An athlete's function is one of those things that is taken for granted until it is not working properly. If you have ever had an injury, no matter how big or small it was you will know what I am talking about. When your body cannot not function properly no matter how fit you are, your performance is not going to be good.
Most endurance athletes that I meet focus solely on developing their engine (fitness) it just comes with the territory. There is no point having a massive engine in a rusted out old car. As soon as you get it wound up on the open road things are going to start falling off and breaking down. For you to achieve your peak performance you need your body's function to meet your engine capacity.
An athlete's function relates to their mechanical function, muscle balance, posture and their ability to move and live as a human being. If you have poor posture, muscular imbalances, lower back pain or do not have adequate core strength to stand properly, then as soon as you start training hard in complex movement patterns such as running, kayaking, cycling and swimming you will start overloading certain muscles, tendons and joints through poor movement patterns, increased training loads and you will become injured.
Now I know that you will be thinking that you do not have the time to add in extra training sessions or you may hate the gym training and would rather be outside in the elements.
The first thing is that these sessions do not have to be long. I always come back to getting the biggest possible result from the smallest possible change. So if you are struggling with shin splints, knee pain or lower back issues then put your emphases on these areas rather than deciding to have a full body overhaul. These problems can often be fixed with a couple of focused 10 -15 min sessions per week. If you do have more time however then being proactive with your functional strength development is going to pay dividends in you later training phases.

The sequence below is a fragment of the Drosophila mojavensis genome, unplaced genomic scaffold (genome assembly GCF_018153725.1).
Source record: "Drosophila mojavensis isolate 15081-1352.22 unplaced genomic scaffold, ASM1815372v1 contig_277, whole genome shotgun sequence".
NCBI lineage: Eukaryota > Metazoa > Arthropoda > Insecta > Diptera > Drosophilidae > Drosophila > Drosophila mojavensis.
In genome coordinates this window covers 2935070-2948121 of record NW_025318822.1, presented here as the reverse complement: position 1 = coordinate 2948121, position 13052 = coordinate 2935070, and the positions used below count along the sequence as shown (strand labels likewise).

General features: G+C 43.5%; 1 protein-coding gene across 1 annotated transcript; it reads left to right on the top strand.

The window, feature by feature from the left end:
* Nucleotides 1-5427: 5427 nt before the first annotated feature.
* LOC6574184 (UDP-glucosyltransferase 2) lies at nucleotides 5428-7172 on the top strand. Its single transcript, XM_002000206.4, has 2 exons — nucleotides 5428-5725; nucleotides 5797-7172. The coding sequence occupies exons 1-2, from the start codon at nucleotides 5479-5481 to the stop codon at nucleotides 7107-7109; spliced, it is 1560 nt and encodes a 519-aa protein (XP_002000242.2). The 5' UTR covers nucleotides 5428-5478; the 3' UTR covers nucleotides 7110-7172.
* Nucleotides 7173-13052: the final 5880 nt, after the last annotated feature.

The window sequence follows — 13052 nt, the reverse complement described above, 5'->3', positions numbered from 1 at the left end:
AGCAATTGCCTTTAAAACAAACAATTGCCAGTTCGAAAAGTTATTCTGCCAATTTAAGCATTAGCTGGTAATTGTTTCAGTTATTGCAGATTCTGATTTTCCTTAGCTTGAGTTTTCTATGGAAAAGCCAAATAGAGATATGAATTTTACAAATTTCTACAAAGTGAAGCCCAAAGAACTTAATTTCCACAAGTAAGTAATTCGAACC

Secondly if you are one of those people who do not like the gym then that is fine. You do not need lots of big expensive machines to perform good functional training. You can perform highly effective functional training at home with minimal gear such as a swiss ball, barbell, rubber tubing or band and a kettlebell or dumbbell. For those people who have the excuse that they would rather get outside and train instead of doing strength indoors I always say that if you do not spend a bit of time inside working on this now then you will be spending a lot of time inside missing out on training later with an injury. Remember that this functional strength training is designed to enable you to spend more time outside training hard when it really counts.
Who benefits the most from functional strength training?
- Those with reoccurring injuries and niggly pain during and after training or racing
- Those who have hit a plateau with their performance
- Those who have been in their sport of greater than 5 years and have not done any functional strength training
If you tick any of these boxes then the $7 cost of the Performance Temple FUNCTION handbook which includes a comprehensive functional strength training plan for endurance athletes is going to be money well spent.